Volume 77 / Number 50 - May 14 - 20, 2008
West and East Village, Chelsea, Soho, Noho, Little Italy, Chinatown and Lower East Side, Since


James Nares

A still from 2007’s “Globe,” recorded on HD Video.

Rebellion of the quiet
Retrospective of James Nares, No Wave’s subtlest filmmaker

May 16-22
Anthology Film Archives
32 Second Ave.
$8 adults, $6 students/seniors
(212-505-5181, anthologyfilmarchives.org)

By Adrienne Urbanski

In the 70s and 80s, as punk music electrified New York, the No Wave movement was invading the film world, transferring the punk philosophy of extremism and experimentation to the celluloid. The raw, uneven aesthetics of both artistic modes gave a voice to those without a budget or formal training, leading filmmakers to put together their own chaotic masterpieces in bedrooms and abandoned buildings, often casting their friends and whomever they could find willing. The term ‘No Wave’ refers to a rejection of the New Wave movement, a spin-off of the punk movement that many criticized for turning 80s punk into a marketable and profitable franchise.

This month Anthology Film Archives gives a nod to this important era of New York’s film history by showing a retrospective of films by James Nares, a painter and filmmaker at the forefront of the movement. The works—short and full-length, some soundless and human-less, others with a full cast—display the gamut of DIY film’s possibilities.

Nares relocated to Manhattan from London in 1974, his arrival perfectly timed with the onslaught of the punk scene. His background as a painter is apparent in the tactile focus of his work. In his short films we see a hand push through a cornfield with an audible crunch, a ball rolling over the dirt and grit of Tribeca’s garbage-strewn streets, and a hand running across the surface of a concrete block, each shot imbuing a sense of texture and touch to the two-dimensional world of film.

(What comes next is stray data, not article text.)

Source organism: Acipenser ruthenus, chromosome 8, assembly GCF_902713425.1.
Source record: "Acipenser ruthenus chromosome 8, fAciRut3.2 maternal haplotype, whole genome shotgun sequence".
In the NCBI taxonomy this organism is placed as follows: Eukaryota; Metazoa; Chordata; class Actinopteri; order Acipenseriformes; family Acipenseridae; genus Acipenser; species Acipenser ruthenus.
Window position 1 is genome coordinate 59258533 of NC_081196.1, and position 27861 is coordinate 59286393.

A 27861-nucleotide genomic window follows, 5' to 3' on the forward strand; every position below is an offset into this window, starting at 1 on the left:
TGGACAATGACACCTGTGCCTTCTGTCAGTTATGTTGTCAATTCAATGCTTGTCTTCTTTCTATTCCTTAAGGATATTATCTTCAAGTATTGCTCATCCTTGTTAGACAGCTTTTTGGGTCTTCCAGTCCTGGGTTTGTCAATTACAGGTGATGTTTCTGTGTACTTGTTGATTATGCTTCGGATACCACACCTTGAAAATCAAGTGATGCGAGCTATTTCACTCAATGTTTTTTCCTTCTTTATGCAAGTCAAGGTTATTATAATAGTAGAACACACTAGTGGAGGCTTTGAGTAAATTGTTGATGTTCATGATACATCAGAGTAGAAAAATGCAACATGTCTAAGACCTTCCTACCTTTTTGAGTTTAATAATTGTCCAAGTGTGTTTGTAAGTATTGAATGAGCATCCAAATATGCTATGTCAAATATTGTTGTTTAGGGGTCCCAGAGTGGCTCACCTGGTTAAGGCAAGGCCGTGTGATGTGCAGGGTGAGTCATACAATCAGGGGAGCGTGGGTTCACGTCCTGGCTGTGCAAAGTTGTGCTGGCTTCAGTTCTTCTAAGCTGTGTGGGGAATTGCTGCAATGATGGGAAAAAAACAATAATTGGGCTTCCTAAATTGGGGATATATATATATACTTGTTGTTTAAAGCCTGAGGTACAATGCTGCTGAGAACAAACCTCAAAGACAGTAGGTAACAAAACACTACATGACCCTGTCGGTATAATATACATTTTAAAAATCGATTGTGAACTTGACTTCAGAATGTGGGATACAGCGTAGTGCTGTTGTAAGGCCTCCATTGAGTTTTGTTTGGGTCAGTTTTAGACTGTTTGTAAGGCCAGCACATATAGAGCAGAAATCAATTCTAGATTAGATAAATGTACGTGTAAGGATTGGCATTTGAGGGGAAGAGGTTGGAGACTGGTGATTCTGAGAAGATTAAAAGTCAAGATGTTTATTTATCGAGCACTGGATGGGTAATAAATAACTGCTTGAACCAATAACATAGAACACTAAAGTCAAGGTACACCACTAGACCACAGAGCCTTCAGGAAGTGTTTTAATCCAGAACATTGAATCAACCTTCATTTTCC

Nares also focuses on movement, and the relation of the body to machinery and tools, shooting footage of such imagery as a muscular, lean man slowly tossing a metal rod in slow motion, focusing on the body in motion. Hammers, ramps, and pendulums also play into his exploration of movement. Eventually, Nares moved human subjects into his work, depicting such events as a naked man mulling about nude in bed for days until a strong wind violently blows him away along with all of the belongings collected during his listless existence.

Among the films displayed during Anthology’s retrospective is “Rome ’78,” Nares’s first venture into feature-length, plot-driven film. Despite its large cast in period costumes, the work is never made out to be a serious undertaking, with actors who interject scenes with self-conscious laughter, and deliver seemingly improvised lines with over the top bravado. The work features No Wave darling Lydia Lunch, who, by contrast, makes Courtney Love seem demure. Unlike most of the other notable filmmakers of the era (Nick Zedd, Richard Kern), Nares never sought out the obscene or titillating as a means of breaking down the aesthetics of mainstream film, choosing instead to focus on the small sensory details so often overlooked by the general populace.

With a summer of loud, vapid, special effects-laced blockbusters on the way, there’s a definite charm to be found in the quiet simplicity of a Super 8 film made for less than the price of a Starbucks coffee.

Nares will talk about the preservation of his films in a panel discussion on May 20, 6-7 p.m. The evening program on Thursday, May 22 will be followed by a conversation between Nares and writer Luc Sante.

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